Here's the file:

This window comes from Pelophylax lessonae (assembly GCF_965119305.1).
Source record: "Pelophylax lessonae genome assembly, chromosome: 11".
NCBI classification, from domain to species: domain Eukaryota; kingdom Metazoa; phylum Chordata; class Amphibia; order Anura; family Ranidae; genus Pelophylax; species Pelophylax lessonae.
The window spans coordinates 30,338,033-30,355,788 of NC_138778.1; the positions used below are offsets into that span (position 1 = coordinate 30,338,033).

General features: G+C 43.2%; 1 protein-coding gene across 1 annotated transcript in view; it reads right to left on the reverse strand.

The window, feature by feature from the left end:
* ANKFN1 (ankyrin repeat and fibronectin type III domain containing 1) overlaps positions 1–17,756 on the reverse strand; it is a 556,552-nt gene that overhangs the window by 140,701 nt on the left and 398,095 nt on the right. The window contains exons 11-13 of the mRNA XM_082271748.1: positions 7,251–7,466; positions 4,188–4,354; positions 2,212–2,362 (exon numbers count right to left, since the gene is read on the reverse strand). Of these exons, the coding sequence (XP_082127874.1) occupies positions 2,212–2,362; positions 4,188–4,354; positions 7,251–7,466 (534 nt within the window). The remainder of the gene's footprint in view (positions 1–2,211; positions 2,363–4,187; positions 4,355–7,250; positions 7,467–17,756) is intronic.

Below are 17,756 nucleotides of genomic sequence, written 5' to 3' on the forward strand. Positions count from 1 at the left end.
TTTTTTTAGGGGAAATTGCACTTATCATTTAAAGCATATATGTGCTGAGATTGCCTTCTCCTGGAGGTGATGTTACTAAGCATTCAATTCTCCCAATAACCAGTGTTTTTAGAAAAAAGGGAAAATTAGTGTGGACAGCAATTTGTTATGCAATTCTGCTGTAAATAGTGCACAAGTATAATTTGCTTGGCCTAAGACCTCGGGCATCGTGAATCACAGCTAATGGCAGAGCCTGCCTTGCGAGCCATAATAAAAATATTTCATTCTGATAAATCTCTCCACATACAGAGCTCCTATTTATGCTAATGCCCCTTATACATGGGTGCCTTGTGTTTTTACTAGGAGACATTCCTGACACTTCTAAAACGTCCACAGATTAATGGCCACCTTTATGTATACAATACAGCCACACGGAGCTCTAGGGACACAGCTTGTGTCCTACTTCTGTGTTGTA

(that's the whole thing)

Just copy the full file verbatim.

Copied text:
This window comes from Pelophylax lessonae (assembly GCF_965119305.1).
Source record: "Pelophylax lessonae genome assembly, chromosome: 11".
NCBI classification, from domain to species: domain Eukaryota; kingdom Metazoa; phylum Chordata; class Amphibia; order Anura; family Ranidae; genus Pelophylax; species Pelophylax lessonae.
The window spans coordinates 30,338,033-30,355,788 of NC_138778.1; the positions used below are offsets into that span (position 1 = coordinate 30,338,033).

General features: G+C 43.2%; 1 protein-coding gene across 1 annotated transcript in view; it reads right to left on the reverse strand.

The window, feature by feature from the left end:
* ANKFN1 (ankyrin repeat and fibronectin type III domain containing 1) overlaps positions 1–17,756 on the reverse strand; it is a 556,552-nt gene that overhangs the window by 140,701 nt on the left and 398,095 nt on the right. The window contains exons 11-13 of the mRNA XM_082271748.1: positions 7,251–7,466; positions 4,188–4,354; positions 2,212–2,362 (exon numbers count right to left, since the gene is read on the reverse strand). Of these exons, the coding sequence (XP_082127874.1) occupies positions 2,212–2,362; positions 4,188–4,354; positions 7,251–7,466 (534 nt within the window). The remainder of the gene's footprint in view (positions 1–2,211; positions 2,363–4,187; positions 4,355–7,250; positions 7,467–17,756) is intronic.

Below are 17,756 nucleotides of genomic sequence, written 5' to 3' on the forward strand. Positions count from 1 at the left end.
TTTTTTTAGGGGAAATTGCACTTATCATTTAAAGCATATATGTGCTGAGATTGCCTTCTCCTGGAGGTGATGTTACTAAGCATTCAATTCTCCCAATAACCAGTGTTTTTAGAAAAAAGGGAAAATTAGTGTGGACAGCAATTTGTTATGCAATTCTGCTGTAAATAGTGCACAAGTATAATTTGCTTGGCCTAAGACCTCGGGCATCGTGAATCACAGCTAATGGCAGAGCCTGCCTTGCGAGCCATAATAAAAATATTTCATTCTGATAAATCTCTCCACATACAGAGCTCCTATTTATGCTAATGCCCCTTATACATGGGTGCCTTGTGTTTTTACTAGGAGACATTCCTGACACTTCTAAAACGTCCACAGATTAATGGCCACCTTTATGTATACAATACAGCCACACGGAGCTCTAGGGACACAGCTTGTGTCCTACTTCTGTGTTGTA